• ‘It was a weird twist of fate that threw us together, tore us apart, and threw us back together again.’
    • ‘I heard some kind of weird sound that came from the sea.’
    uncanny, eerie, unnatural, preternatural, supernatural, unearthly, other-worldly, unreal, ghostly, mysterious, mystifying, strange, abnormal, unusual
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    1. 1.1informal Very strange; bizarre.
      ‘a weird coincidence’
      ‘all sorts of weird and wonderful characters’
      • ‘To tell the truth it's a bit weird being out here on my own.’
      • ‘All around the city there were street parties, family fun days and a mass of weird and wonderful events all specifically designed for people to have fun and help a very worthy cause.’
      • ‘The astronomers realised that a normal red supergiant alone could not have given rise to such a weird supernova.’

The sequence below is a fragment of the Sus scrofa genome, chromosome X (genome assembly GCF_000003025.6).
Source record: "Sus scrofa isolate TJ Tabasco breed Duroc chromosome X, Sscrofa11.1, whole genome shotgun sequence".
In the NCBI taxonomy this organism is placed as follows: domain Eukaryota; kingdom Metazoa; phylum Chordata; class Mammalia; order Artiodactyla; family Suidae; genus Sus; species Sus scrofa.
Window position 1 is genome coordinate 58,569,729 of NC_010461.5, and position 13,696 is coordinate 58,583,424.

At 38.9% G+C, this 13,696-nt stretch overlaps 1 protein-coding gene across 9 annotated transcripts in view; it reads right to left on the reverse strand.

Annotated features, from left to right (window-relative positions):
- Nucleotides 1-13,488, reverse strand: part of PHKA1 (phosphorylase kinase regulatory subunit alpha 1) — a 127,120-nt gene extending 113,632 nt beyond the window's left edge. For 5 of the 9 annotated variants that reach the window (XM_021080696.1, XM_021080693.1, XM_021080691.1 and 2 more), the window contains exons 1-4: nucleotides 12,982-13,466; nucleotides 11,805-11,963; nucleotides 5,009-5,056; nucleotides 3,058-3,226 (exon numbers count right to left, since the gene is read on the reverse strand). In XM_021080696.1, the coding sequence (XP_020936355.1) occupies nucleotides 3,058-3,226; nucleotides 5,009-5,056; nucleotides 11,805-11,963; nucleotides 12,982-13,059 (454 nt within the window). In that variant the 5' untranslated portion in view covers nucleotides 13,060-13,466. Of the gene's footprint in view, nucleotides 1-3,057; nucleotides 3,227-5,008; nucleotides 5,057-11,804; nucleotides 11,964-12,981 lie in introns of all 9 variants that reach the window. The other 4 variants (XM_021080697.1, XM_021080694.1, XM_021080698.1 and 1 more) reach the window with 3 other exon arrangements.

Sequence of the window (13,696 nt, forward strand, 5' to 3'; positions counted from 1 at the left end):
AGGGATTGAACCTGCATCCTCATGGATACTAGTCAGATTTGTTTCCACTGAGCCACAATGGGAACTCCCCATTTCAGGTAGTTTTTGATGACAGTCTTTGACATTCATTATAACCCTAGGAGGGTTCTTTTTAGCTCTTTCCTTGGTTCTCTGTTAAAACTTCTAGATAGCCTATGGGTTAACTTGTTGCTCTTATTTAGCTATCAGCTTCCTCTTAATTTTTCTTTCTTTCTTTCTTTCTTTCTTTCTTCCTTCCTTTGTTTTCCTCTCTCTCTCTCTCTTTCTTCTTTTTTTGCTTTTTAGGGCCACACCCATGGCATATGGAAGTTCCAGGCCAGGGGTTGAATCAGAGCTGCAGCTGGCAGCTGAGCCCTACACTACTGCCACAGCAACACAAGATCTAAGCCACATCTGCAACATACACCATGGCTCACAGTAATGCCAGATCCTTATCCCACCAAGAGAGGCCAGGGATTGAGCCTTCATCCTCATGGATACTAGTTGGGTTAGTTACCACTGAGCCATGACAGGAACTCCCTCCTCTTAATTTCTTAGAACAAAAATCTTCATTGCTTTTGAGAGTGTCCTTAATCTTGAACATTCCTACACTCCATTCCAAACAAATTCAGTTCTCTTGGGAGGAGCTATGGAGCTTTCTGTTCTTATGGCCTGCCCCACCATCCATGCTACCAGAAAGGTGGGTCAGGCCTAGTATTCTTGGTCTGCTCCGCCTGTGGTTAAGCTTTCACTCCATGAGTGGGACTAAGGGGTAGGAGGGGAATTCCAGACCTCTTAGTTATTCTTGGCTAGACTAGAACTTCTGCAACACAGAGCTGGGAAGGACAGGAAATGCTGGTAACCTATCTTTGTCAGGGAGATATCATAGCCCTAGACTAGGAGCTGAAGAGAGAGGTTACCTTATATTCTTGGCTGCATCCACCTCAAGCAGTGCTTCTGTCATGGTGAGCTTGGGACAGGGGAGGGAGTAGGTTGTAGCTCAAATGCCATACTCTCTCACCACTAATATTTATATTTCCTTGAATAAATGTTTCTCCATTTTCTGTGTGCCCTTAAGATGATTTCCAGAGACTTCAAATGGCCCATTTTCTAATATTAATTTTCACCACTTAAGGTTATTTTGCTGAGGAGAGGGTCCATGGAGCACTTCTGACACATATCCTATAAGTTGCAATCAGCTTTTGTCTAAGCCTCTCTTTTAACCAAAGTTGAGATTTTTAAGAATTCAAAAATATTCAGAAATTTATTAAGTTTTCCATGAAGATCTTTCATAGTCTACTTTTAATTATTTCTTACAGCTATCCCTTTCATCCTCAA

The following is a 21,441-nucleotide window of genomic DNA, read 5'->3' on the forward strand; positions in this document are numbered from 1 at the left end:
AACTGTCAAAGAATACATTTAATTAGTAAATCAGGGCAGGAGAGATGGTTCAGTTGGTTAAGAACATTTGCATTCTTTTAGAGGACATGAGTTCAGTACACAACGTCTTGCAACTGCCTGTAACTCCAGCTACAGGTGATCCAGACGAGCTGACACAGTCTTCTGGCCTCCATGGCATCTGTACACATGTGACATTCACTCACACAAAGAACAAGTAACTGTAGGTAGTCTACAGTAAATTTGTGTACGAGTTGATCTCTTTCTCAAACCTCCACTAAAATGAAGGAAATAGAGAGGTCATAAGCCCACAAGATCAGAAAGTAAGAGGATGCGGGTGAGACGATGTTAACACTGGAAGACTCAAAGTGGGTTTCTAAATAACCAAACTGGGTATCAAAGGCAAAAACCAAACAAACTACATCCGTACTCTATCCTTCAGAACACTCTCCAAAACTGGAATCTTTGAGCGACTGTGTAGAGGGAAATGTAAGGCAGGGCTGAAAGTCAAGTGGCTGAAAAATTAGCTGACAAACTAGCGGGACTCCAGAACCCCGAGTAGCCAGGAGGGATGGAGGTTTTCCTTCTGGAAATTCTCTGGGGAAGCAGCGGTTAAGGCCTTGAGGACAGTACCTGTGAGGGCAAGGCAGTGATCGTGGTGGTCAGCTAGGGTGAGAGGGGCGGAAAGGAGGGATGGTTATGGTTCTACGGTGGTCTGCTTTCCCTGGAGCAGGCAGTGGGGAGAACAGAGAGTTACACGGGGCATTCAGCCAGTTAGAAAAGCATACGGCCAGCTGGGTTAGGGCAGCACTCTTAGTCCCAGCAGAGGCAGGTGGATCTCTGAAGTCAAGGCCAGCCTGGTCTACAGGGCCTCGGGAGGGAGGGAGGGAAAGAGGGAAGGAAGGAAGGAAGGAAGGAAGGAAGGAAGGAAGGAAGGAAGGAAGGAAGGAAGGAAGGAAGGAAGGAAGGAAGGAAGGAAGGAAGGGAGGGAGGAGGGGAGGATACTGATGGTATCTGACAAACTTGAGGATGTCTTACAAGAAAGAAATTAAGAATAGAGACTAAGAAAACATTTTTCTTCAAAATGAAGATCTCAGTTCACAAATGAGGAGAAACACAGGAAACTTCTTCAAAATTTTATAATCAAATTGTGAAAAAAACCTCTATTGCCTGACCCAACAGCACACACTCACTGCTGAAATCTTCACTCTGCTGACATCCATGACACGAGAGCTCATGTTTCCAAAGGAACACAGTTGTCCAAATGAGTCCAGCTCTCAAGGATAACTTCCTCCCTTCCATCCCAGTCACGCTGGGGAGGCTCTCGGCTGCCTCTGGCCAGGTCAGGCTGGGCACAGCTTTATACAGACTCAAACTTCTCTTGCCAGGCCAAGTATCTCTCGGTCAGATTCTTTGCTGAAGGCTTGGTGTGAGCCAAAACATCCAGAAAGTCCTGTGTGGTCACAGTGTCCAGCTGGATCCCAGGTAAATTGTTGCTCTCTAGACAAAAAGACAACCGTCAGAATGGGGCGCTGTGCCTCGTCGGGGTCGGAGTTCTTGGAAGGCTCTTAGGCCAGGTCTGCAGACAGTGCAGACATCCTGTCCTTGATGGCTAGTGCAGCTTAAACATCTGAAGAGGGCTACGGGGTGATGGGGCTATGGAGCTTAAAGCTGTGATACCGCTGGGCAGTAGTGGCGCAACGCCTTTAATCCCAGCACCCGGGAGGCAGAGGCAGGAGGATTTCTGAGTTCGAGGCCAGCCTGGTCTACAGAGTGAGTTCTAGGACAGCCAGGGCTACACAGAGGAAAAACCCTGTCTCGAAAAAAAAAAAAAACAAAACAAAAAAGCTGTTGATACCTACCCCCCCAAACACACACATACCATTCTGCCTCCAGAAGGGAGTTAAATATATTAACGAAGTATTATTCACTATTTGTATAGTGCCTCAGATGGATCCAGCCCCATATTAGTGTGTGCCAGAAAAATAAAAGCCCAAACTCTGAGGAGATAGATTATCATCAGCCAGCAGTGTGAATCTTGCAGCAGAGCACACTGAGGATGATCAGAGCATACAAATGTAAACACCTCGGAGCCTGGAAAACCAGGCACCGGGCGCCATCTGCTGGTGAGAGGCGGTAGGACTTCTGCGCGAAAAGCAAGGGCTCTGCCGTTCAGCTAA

• ‘It is a bit weird to phone her up out of the blue and just ask her out, unless you look like Brad Pitt that is!’
      • ‘He does a weird pantomime suggesting a dance, his hands making pinching motions in the air.’
      • ‘Nevertheless, the story strikes me as a little weird.’
      • ‘He enjoyed mixing traditional pop sounds with weird instruments like the French Horn.’
      • ‘I think we're good together - I think you're a bit weird.’
      • ‘The atmosphere was a little weird to put it mildly.’
      • ‘I love that I can experience different, strange, weird and wonderful things wherever I go.’
      • ‘Isn't it a bit weird, conducting an imaginary interview with yourself, on a blog already devoted to furthering your growing egomania?’